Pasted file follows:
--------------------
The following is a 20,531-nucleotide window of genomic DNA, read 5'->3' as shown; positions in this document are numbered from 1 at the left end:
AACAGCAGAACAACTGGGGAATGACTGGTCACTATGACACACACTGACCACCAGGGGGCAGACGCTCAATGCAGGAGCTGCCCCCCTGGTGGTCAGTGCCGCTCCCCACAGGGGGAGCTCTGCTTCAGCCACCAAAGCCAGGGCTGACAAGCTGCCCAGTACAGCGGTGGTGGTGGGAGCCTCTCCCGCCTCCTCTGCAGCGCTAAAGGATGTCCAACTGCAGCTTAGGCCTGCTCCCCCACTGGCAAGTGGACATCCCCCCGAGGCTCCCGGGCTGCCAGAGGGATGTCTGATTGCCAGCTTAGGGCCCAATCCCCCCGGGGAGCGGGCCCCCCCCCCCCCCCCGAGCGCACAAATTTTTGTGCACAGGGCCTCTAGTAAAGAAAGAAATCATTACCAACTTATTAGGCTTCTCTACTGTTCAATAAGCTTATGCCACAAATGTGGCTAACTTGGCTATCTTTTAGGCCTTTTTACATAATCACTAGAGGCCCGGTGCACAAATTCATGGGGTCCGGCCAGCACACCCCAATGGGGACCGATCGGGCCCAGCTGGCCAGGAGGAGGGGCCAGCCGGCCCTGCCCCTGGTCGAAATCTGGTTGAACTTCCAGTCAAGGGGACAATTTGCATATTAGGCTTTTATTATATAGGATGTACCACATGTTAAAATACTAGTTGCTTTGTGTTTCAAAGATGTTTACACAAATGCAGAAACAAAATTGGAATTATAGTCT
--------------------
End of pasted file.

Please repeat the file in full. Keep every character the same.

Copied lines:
The following is a 20,531-nucleotide window of genomic DNA, read 5'->3' as shown; positions in this document are numbered from 1 at the left end:
AACAGCAGAACAACTGGGGAATGACTGGTCACTATGACACACACTGACCACCAGGGGGCAGACGCTCAATGCAGGAGCTGCCCCCCTGGTGGTCAGTGCCGCTCCCCACAGGGGGAGCTCTGCTTCAGCCACCAAAGCCAGGGCTGACAAGCTGCCCAGTACAGCGGTGGTGGTGGGAGCCTCTCCCGCCTCCTCTGCAGCGCTAAAGGATGTCCAACTGCAGCTTAGGCCTGCTCCCCCACTGGCAAGTGGACATCCCCCCGAGGCTCCCGGGCTGCCAGAGGGATGTCTGATTGCCAGCTTAGGGCCCAATCCCCCCGGGGAGCGGGCCCCCCCCCCCCCCCCGAGCGCACAAATTTTTGTGCACAGGGCCTCTAGTAAAGAAAGAAATCATTACCAACTTATTAGGCTTCTCTACTGTTCAATAAGCTTATGCCACAAATGTGGCTAACTTGGCTATCTTTTAGGCCTTTTTACATAATCACTAGAGGCCCGGTGCACAAATTCATGGGGTCCGGCCAGCACACCCCAATGGGGACCGATCGGGCCCAGCTGGCCAGGAGGAGGGGCCAGCCGGCCCTGCCCCTGGTCGAAATCTGGTTGAACTTCCAGTCAAGGGGACAATTTGCATATTAGGCTTTTATTATATAGGATGTACCACATGTTAAAATACTAGTTGCTTTGTGTTTCAAAGATGTTTACACAAATGCAGAAACAAAATTGGAATTATAGTCT